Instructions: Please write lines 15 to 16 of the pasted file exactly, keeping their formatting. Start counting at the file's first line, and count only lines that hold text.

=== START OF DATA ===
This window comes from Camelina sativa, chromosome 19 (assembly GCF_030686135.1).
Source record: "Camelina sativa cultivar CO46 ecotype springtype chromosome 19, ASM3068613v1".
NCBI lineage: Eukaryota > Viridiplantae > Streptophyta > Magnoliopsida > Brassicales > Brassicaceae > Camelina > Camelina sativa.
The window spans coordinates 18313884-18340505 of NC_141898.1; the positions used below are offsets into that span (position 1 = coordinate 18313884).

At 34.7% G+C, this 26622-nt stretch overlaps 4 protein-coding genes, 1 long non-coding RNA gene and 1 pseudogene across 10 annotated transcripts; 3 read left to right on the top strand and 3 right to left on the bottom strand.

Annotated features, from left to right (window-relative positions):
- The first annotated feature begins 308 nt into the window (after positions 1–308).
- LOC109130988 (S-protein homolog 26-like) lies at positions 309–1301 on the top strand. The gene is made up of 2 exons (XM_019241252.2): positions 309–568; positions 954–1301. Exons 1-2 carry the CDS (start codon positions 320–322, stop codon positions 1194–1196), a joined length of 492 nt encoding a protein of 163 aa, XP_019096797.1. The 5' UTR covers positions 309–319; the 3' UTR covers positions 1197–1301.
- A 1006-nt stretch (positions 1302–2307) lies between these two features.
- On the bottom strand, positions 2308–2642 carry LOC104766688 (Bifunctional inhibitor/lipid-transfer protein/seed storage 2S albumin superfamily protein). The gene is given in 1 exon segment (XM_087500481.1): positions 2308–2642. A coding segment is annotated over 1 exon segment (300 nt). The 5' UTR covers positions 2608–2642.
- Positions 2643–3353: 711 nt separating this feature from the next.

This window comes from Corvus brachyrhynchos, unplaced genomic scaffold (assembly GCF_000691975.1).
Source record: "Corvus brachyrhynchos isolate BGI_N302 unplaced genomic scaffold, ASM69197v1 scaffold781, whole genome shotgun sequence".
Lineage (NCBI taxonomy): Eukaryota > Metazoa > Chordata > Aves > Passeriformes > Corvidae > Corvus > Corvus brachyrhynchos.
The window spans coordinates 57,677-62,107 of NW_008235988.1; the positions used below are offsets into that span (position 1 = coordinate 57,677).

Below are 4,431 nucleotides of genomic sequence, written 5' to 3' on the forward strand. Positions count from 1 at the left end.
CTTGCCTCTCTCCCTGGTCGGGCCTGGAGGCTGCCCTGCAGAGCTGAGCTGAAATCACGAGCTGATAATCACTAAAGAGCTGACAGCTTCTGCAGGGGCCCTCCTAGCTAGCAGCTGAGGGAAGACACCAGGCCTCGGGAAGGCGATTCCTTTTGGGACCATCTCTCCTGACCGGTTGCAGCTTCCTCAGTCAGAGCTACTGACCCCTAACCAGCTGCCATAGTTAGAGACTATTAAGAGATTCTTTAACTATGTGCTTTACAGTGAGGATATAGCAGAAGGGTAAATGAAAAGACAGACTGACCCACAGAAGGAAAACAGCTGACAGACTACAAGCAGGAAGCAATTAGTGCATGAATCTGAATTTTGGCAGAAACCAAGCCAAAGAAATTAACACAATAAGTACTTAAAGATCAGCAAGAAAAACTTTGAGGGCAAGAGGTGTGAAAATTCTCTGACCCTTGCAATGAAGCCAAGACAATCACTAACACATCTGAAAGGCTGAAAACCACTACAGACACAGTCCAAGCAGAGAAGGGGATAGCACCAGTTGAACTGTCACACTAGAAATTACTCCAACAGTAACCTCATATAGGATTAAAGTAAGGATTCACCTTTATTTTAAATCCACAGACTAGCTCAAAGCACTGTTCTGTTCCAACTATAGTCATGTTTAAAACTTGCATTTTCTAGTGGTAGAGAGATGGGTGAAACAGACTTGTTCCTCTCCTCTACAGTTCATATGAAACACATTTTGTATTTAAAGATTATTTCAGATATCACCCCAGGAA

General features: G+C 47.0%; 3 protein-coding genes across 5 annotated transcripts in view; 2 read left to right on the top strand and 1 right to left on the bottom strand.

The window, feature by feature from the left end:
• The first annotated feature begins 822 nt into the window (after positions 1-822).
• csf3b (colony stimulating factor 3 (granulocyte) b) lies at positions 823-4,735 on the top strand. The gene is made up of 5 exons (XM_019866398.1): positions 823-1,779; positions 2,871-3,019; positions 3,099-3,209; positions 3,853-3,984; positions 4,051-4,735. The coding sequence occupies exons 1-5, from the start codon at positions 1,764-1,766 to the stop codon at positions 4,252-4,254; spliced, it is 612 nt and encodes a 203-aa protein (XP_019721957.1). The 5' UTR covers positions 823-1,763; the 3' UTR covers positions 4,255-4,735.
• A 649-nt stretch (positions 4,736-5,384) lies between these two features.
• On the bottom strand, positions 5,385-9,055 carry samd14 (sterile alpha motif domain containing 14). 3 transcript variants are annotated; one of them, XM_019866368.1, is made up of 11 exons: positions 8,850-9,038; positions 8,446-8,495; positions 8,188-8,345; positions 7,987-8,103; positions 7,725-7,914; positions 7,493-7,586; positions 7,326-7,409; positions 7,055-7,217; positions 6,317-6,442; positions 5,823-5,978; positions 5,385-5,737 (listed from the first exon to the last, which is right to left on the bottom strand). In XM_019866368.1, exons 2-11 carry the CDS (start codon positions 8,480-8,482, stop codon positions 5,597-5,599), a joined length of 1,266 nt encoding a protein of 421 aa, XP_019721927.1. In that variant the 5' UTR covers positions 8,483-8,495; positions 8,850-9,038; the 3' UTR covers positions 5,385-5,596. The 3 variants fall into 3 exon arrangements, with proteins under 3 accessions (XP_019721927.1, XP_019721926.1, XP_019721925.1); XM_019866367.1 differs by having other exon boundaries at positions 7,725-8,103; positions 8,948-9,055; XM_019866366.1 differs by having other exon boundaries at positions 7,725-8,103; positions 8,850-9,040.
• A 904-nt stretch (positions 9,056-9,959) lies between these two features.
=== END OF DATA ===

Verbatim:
The window spans coordinates 57,677-62,107 of NW_008235988.1; the positions used below are offsets into that span (position 1 = coordinate 57,677).

Below are 4,431 nucleotides of genomic sequence, written 5' to 3' on the forward strand. Positions count from 1 at the left end.